Syrian activists and officials said mortars were fired early on Saturday in the besieged Old Homs despite a ceasefire intended to allow the evacuation of civilians and delivery of aid to people trapped in the city’s central neighborhoods.
There were no immediate reports of casualties from the incident, which both sides blamed on each other, and it was not immediately clear whether it would affect the planned humanitarian operations.
State news agency SANA quoted Homs governor Talal al-Barazi as saying “armed terrorist groups broke the truce this morning in the Old City of Homs, firing mortars at the police building.”
Syrian authorities describe all armed opposition against President Bashar al-Assad as terrorism.
The Syrian Observatory for Human Rights, an anti-Assad monitoring group, quoted activists in Homs as blaming Assad’s forces for the bombardment. It said five explosions shook the area at around 8.30 am.
A United Nations convoy with food and medical supplies was on standby on Saturday to enter the Old City and deliver its first shipment of aid to the district since mid-2012.
“Aid convoy is now being loaded and prepared to go to the Old City of Homs,” the Red Crescent tweeted shortly before 11 am.
UN officials said the trucks would carry emergency rations for 2,500 people food, medical kits and bedding, as well as cash and other support for the “immediate needs both of those who choose to be evacuated from the area and of those who remain inside.”
On Friday 83 civilians were evacuated from central Homs. Aid workers said some of them showed signs of malnutrition after living under siege for a year and a half in one of the strongholds of the 2011 uprising against Assad, which became an armed insurgency after his forces cracked down on protests.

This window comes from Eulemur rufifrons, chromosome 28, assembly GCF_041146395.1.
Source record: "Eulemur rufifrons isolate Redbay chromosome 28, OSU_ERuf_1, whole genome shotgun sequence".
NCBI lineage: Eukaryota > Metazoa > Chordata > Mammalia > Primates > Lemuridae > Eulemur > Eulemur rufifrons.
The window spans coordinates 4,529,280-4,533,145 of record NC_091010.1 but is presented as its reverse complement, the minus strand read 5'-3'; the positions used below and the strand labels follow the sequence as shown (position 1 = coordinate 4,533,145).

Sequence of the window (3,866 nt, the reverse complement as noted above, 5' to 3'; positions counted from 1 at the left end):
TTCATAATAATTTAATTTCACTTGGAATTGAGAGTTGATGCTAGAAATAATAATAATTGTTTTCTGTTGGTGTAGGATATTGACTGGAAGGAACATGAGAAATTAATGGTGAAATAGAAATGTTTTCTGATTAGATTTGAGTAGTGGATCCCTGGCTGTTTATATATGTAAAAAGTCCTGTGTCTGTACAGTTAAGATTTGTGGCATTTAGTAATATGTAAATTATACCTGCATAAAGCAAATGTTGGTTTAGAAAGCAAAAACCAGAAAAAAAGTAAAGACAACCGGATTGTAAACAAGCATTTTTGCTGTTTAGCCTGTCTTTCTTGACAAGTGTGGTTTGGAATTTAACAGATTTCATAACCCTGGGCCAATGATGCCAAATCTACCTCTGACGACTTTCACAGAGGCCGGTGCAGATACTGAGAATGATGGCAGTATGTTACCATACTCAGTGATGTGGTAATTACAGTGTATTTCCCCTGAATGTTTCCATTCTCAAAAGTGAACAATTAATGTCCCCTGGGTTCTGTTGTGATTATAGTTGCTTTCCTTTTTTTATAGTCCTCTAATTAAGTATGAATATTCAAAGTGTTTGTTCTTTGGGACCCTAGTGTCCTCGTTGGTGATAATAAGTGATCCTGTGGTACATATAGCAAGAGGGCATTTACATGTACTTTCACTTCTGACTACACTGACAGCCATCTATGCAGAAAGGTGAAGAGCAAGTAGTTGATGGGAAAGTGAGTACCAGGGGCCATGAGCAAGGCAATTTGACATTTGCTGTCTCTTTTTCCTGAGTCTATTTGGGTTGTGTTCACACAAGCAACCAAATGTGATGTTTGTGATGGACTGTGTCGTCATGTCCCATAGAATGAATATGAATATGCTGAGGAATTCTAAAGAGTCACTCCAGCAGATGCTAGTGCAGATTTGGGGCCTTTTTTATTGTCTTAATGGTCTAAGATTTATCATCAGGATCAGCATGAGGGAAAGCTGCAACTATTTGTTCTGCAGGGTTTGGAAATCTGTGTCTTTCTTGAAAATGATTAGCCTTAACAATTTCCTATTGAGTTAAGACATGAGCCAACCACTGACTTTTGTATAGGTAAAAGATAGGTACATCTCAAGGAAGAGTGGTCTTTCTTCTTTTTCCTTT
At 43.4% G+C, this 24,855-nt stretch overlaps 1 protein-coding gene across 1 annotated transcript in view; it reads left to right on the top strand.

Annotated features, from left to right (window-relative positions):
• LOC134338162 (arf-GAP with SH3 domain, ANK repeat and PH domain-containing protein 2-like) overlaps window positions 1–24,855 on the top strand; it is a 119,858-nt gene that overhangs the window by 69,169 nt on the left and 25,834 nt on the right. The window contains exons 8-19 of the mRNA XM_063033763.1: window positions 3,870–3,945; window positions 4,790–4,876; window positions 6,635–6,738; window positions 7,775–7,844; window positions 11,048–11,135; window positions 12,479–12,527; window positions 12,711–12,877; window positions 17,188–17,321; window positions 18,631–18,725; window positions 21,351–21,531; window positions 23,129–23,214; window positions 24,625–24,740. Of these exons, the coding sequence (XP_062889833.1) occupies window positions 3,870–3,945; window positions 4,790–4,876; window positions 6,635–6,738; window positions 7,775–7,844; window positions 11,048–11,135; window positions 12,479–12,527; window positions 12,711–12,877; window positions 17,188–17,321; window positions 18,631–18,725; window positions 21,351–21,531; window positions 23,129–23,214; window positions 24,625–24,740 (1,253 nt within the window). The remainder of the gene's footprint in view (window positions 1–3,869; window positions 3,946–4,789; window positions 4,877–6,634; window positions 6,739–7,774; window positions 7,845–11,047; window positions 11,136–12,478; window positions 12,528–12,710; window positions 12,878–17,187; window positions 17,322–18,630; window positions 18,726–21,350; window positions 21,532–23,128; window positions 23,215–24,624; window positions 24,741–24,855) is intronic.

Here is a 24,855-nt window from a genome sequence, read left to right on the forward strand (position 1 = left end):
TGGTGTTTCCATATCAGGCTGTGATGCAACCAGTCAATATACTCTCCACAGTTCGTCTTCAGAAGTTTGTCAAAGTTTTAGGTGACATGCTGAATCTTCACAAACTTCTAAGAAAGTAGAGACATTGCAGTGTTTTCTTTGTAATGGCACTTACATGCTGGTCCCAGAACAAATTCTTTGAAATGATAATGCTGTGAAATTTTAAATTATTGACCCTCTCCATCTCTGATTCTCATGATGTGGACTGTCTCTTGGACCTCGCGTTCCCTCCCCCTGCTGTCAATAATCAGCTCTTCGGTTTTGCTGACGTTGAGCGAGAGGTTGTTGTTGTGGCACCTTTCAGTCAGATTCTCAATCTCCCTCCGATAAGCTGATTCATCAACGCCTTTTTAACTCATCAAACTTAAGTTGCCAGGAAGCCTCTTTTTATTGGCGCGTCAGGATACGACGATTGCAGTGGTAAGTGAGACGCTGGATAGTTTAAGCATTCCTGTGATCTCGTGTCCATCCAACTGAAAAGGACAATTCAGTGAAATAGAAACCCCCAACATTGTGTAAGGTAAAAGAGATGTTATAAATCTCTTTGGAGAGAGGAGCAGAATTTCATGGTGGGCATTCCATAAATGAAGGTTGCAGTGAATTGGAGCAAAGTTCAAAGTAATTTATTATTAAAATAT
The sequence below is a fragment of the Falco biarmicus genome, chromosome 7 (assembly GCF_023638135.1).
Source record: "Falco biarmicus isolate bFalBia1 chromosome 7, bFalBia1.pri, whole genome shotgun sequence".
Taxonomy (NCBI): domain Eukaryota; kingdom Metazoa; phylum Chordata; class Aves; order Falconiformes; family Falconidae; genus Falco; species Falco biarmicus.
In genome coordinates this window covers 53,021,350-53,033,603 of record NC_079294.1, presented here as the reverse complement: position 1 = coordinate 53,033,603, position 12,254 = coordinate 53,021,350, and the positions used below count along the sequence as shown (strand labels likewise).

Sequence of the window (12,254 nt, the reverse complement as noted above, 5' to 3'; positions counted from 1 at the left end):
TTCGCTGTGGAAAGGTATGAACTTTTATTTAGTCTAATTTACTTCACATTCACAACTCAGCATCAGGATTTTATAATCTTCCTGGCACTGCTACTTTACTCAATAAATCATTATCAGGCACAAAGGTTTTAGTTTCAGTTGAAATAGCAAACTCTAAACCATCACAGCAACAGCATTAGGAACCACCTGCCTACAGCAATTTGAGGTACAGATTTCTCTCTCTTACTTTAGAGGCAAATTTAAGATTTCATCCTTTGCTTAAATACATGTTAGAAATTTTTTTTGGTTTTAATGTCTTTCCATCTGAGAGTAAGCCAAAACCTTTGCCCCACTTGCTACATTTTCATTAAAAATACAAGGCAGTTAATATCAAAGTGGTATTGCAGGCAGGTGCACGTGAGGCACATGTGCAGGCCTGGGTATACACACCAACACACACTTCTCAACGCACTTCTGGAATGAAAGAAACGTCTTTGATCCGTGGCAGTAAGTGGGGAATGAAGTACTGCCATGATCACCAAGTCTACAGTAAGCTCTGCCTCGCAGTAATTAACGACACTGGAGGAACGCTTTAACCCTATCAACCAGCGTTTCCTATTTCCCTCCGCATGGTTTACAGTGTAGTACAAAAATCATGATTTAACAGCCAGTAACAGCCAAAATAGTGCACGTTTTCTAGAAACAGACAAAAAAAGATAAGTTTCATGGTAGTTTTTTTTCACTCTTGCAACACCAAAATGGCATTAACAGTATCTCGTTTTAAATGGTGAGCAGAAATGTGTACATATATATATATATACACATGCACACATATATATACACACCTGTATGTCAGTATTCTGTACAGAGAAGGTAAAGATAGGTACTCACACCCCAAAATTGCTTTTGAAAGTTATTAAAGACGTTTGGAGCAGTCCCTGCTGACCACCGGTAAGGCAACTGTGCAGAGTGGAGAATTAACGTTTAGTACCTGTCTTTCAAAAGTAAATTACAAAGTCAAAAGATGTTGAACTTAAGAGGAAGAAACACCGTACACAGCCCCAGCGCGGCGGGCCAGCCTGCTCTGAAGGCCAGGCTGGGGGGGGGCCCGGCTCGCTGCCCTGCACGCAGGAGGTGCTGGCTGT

Amateur video filmed by activists in the nearby Waar area showed a man smiling as he embraced his son, in their first reunion for more than 18 months.
UN spokesman Farhan Haq said there had been sporadic shooting during the evacuation of civilians on Friday but that both sides broadly observed the ceasefire.
“We understand that for the most part the operation went smoothly, but there were isolated reports of gunfire heard during the day,” he said.
Saturday’s aid delivery was expected to be followed by further evacuations on Sunday, a cleric inside the rebel enclave told AFP via the Internet.
“On Sunday, we plan for many women and children to leave,” Abdul Hareth al-Khalidi said.
Even after Friday’s evacuation of the first batch of civilians who chose to leave, hundreds more women, children and elderly remain among the 2,500 plus residents still inside.
Activists say they have been surviving on little but olives and wild cereals for months.
The Homs evacuation and aid delivery was made possible by a surprise UN-brokered deal between the government and rebel commanders on the ground to observe a three-day “humanitarian pause” in hostilities, which largely held on Friday, UN officials said.
The long-sought truce had eluded mediators in last month’s fruitless first round of peace talks between government and opposition delegations in Switzerland which are due to resume in Geneva on Monday.
The desperately needed food and medicines have been held up for months in a UN warehouse in a government-controlled area just kilometers away from the trapped civilians awaiting the ceasefire required for their safe delivery.